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Recursive DNS Talk: Round Trip Times, Delegations and Performance

Usually on the Dyn blog, you'll hear us talking about the technology behind our authoritative DNS infrastructure, the benefits of IP anycast routing, the scale of our global infrastructure and more.

Often ignored, but still a major part of the DNS system, is the recursive DNS infrastructure, traditionally deployed by ISPs to serve their customers.

One way to think of the two pieces of the DNS is that the authoritative DNS (ADNS) is the Internet telephone book (a directory of DNS hostnames mapping to IP addresses) and the recursive DNS (RDNS) is like directory assistance, helping you look up an entry in the authoritative DNS.

There are tons of recursive DNS servers all over the world. In fact, on April 1st, 2012, Dyn's IP anycast network communicated with nearly 3.2MM unique recursive DNS servers around the world. Every ISP in the world runs them for their customers. Enterprises need to run them to support their internal networks and there are third-party DNS options such as Internet Guide running all over the world.

These RDNS servers bridge the gap between the stub resolver software running on your Windows, Mac or Linux box, as well as the authoritative DNS servers, by traversing through the DNS from the root to the specific hostname being requested.

A single request from a stub resolver can translate to tons of DNS requests being made by the upstream recursive as the delegation of a domain is chased and the performance of the query's corresponding ADNS servers can drastically affect the delay in the answer from getting through.

Some RDNS servers (approximately 80% of them) employ an optimization known as "round trip time (RTT) banding". To explain, the RTT of a DNS query is the measurement of the delay between a DNS query being issued and the time the answer is received.

RDNS servers use this technique to determine which ADNS servers for a domain are the fastest responding, so that once an RDNS has queried all of the ADNS servers for a domain at least once, they can return to the fastest responding server for subsequent queries. It's why using a fast IP anycast DNS network is so important as delays in populating the RTT table due to slow unicast ADNS servers can cause performance issues.

Lame & Sideways Delegations

Lame delegations can also cause significant delays in DNS resolution times for the end user, which affects their user experience. A lame delegation is one to a nameserver that doesn't answer authoritatively for the domain in question or doesn't answer DNS queries at all. The DNS timeouts in many RDNS implementations can be set between two and ten seconds, creating delay for your customers while RTT banding tries to do its job.

Here's an example of a domain with a lame delegation:

Delegation at .com:
example.com. 172800 IN NS ns1.example.com
example.com. 172800 IN NS ns2.example.com
example.com. 172800 IN NS internal-ns.example.com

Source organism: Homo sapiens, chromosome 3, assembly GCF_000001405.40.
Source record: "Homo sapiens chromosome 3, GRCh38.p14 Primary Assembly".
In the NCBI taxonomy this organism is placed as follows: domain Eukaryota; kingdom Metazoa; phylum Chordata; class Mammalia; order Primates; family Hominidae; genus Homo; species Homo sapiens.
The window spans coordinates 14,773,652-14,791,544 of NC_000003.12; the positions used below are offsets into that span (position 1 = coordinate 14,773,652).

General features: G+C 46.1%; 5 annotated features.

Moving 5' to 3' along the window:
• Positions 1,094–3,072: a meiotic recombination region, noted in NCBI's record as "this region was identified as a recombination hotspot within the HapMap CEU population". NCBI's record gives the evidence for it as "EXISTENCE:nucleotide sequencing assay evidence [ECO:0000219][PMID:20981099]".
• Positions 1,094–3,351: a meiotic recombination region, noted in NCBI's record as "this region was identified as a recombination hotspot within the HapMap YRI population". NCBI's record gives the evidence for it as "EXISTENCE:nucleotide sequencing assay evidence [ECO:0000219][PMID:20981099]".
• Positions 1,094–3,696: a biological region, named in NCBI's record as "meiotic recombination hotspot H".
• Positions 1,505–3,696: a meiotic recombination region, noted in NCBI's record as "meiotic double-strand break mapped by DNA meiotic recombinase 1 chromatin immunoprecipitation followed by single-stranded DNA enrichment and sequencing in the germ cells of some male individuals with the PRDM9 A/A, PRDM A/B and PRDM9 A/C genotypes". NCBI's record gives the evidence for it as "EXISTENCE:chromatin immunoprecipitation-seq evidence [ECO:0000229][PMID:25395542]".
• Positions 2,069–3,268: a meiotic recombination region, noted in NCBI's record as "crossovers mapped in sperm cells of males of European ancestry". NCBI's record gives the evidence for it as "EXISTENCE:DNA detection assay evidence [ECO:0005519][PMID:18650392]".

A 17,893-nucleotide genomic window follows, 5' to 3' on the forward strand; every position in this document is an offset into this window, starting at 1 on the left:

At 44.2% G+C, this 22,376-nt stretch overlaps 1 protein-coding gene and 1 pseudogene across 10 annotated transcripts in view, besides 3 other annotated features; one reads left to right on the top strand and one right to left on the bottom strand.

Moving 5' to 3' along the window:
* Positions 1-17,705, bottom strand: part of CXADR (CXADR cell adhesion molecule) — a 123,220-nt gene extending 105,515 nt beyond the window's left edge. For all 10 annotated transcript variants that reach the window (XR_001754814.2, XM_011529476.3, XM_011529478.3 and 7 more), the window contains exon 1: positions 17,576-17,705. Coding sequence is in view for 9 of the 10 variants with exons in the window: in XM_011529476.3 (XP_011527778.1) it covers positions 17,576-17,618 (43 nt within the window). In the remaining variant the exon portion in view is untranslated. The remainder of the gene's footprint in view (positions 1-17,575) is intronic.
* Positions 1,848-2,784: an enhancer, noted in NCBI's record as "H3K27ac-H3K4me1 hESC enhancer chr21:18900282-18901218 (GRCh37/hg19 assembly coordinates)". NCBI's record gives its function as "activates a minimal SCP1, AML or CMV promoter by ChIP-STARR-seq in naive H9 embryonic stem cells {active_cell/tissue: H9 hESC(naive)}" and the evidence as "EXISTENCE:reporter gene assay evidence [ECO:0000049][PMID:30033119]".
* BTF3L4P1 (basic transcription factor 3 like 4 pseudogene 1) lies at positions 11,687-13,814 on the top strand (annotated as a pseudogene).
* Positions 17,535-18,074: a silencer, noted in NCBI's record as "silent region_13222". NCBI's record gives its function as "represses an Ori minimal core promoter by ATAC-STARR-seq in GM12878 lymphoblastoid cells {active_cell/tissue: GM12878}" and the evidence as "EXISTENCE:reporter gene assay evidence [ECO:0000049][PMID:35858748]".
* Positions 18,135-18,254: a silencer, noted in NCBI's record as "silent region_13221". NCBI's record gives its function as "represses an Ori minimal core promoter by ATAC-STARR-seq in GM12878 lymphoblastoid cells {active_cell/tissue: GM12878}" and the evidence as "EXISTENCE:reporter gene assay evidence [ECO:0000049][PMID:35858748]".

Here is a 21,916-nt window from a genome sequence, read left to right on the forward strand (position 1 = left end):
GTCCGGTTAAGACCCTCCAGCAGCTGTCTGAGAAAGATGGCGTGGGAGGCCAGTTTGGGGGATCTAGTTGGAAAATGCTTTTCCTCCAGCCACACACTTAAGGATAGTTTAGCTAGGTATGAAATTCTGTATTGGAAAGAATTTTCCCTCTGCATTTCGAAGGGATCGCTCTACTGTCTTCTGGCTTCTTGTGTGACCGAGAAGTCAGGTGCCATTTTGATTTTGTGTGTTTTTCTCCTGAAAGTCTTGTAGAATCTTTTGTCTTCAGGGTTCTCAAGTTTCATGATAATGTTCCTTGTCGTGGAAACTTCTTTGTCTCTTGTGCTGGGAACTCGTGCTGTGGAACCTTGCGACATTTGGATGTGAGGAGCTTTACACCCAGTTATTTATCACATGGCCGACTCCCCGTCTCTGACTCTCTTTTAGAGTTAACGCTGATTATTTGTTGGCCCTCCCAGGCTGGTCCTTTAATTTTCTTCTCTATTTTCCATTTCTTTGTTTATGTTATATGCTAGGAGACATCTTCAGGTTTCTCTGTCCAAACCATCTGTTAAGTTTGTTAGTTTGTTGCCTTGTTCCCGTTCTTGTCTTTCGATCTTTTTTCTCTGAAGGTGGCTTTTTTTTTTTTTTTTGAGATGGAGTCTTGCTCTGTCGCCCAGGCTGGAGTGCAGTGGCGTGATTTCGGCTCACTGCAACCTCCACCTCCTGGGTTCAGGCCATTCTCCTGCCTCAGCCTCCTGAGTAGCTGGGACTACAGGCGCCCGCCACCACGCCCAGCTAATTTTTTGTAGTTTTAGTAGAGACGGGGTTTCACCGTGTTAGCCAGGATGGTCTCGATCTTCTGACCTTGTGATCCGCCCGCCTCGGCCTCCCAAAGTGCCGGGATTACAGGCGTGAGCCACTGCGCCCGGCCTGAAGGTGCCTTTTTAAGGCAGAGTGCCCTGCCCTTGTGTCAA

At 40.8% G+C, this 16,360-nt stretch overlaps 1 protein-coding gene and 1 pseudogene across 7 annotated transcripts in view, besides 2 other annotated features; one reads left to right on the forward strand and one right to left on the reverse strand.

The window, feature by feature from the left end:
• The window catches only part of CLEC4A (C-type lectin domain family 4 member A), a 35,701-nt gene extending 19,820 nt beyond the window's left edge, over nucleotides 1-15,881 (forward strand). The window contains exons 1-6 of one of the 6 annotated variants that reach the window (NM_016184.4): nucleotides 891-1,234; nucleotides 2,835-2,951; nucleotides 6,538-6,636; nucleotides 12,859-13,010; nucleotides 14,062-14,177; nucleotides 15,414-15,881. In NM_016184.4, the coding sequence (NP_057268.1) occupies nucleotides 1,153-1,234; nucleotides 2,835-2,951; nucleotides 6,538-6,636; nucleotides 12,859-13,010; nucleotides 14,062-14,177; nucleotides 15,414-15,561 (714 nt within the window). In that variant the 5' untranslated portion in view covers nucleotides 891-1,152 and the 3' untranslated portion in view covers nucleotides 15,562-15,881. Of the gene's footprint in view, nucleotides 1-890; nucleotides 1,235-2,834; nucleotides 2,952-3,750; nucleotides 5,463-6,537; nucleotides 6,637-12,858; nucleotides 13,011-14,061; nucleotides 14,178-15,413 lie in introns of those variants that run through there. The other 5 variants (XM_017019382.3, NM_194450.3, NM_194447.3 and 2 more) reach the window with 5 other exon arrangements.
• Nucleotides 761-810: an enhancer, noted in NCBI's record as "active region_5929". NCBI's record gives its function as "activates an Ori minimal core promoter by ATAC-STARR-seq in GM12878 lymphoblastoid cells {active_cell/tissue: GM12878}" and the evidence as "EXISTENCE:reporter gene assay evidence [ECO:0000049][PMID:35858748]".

In this case, we'll assume that ns1.example.com and ns2.example.com are the external nameservers for example.com and internal-ns.example.com is some kind of internal DNS server (not on the Internet) that got included in the delegation. When a RDNS is priming its RTT table (as described above), a query to internal-ns.example.com will timeout (2 – 10 seconds), delaying the response to a stub client waiting on a request. What a huge hit to performance!

Another DNS faux pas that can greatly affect performance is a sideways delegation, a situation where the NS records at the parent zone (i.e. .com) don't match the NS records located at the apex of the zone in question (i.e. foo.com). This creates a situation where a RDNS can be confused about where to locate the authoritative data for the zone and the behavior of the DNS is actually undocumented in this situation.

In practice of working with customers, the resultant behavior has often been inconsistently performing DNS with even small intermittent outages occurring.

Here's an example of a sideways delegation:

Delegation at .com:
example.com. 172800 IN NS ns1.example.com
example.com. 172800 IN NS ns2.example.com

NS records retrieved from ns1.example.com
example.com. 172800 IN NS nsa.example.com
example.com. 172800 IN NS nsb.example.com

It's these types of sharp, pointy, edgy details of the DNS that illustrate the need for DNS operations to be left to the experts. We're constantly on the lookout for lame delegations, sideways delegations or any issues that could affect the availability of our ADNS servers, which in turn, translate to fast, speedy responses for the RDNS servers used by our clients' customers around the world.

With RTT banding, it's why having consistent performing anycast DNS is so important on a worldwide scale. Don't let these types of issues cause your domain latency or downtime!

Written by Tom Daly, CTO of Dyn, the Internet Infrastructure-as-a-Service (IaaS) leader that specializes in Managed DNS and Email Delivery. Follow on Twitter: @TomDynInc and @dyninc.

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Related topics: DNS, Networks
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Promoted Post

Buying or Selling IPv4 Addresses?

Watch this video to discover how ACCELR/8, a transformative trading platform developed by industry veterans Marc Lindsey and Janine Goodman, enables organizations to buy or sell IPv4 blocks as small as /20s.